Why Does My Creamer 'Curdle'


#1

I know the answer might be simple, however, I roasted an Ethiopian on Sunday morning, and it has had over 72 hours to rest. My wife enjoys creamer or (1/2 & 1/2) in her coffee. It curdles I am assuming from the brightness and acidity of the coffee. Now for the quandary…if I increase development into 20%+, to tame the acidity, I will almost lose a great deal of the lemon tea flavor profile of this Duromina.

Do others have similar results with creamer, and how can I tame it without ruining the flavor profile?


#2

Maybe the answer isn’t so simple? I’m no expert, but the freshness of the creamer, the temperature of the coffee, and the acidity in the coffee all seem to me like they could be important variables. Maybe you could try a different batch of creamer, or gently heating it first as you would temper an egg, or maybe pouring it over the back of a spoon to disperse it?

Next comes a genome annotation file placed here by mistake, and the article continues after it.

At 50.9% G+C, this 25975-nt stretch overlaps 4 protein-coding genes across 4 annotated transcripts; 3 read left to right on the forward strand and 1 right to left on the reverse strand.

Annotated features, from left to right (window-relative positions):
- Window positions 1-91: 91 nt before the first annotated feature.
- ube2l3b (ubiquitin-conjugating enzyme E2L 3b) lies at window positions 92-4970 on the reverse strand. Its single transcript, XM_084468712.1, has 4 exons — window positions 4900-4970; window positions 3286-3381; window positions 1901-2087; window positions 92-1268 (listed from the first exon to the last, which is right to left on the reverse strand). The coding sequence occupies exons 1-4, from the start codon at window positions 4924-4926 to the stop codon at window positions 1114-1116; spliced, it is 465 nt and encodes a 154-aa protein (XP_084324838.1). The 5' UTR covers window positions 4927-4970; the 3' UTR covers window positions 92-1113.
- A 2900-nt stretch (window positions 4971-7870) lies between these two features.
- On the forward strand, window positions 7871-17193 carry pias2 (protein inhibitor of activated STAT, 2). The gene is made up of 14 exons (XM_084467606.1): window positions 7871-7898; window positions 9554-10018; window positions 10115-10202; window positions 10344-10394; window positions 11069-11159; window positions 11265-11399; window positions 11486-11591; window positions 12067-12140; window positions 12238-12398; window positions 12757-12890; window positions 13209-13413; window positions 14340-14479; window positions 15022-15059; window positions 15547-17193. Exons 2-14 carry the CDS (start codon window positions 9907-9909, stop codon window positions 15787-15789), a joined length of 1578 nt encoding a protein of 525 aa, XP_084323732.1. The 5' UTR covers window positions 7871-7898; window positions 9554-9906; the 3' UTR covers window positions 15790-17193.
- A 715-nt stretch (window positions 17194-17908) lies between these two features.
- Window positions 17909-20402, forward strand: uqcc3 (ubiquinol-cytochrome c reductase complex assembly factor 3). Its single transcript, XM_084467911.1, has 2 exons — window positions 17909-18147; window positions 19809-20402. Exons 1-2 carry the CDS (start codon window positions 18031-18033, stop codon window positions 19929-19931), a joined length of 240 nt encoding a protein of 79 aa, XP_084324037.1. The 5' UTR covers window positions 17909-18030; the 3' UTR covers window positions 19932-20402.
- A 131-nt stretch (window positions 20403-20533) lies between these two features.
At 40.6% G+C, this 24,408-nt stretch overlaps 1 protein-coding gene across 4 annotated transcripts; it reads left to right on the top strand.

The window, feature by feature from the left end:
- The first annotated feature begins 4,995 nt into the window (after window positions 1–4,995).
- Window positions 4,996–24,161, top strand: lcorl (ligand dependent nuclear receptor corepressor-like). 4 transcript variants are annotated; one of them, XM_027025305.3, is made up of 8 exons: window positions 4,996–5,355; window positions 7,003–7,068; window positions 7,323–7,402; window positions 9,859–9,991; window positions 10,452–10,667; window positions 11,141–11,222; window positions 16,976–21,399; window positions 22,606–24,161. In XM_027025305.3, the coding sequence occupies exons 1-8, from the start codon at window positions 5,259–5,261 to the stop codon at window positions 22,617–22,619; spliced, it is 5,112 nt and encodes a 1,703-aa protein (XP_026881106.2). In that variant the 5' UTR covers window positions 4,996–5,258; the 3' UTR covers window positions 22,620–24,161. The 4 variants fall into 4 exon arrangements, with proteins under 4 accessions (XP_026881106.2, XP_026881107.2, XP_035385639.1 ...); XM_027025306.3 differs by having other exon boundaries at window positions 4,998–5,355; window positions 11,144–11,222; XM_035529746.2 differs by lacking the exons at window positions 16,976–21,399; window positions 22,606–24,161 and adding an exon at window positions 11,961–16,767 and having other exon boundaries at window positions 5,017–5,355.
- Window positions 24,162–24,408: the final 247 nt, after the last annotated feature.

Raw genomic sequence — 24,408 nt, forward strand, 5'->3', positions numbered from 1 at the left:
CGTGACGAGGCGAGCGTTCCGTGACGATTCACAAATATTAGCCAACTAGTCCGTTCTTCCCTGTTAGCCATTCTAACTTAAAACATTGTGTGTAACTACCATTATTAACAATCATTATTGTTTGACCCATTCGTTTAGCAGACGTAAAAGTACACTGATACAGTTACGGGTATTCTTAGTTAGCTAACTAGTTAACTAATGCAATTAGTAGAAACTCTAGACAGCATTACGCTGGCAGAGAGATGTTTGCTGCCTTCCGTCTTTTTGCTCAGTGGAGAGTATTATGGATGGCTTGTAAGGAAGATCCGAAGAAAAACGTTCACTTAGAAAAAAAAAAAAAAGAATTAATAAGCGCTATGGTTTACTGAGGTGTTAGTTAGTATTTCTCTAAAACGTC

I drink coffee black but am kind of curious what the results would be.


#3

The actual acidity of the coffee will not change much if you roast further. I found that most coffees I tested had a Ph between 5.5 or 5.7, regardless of roast degree.
Obviously there are MANY other factors that do change considerably when you roast longer.


#4

The only time I’ve had coffee alone (e.g., without some stupid addition like lemon juice) curdle the cream was also with a bright, acidic coffee, and it was one that I had made very strong. It might be caused by how strong the coffee is. Trying a weaker brew might help.

I don’t really know if the strength is the issue, since the details of your brewing aren’t there, but just an idea.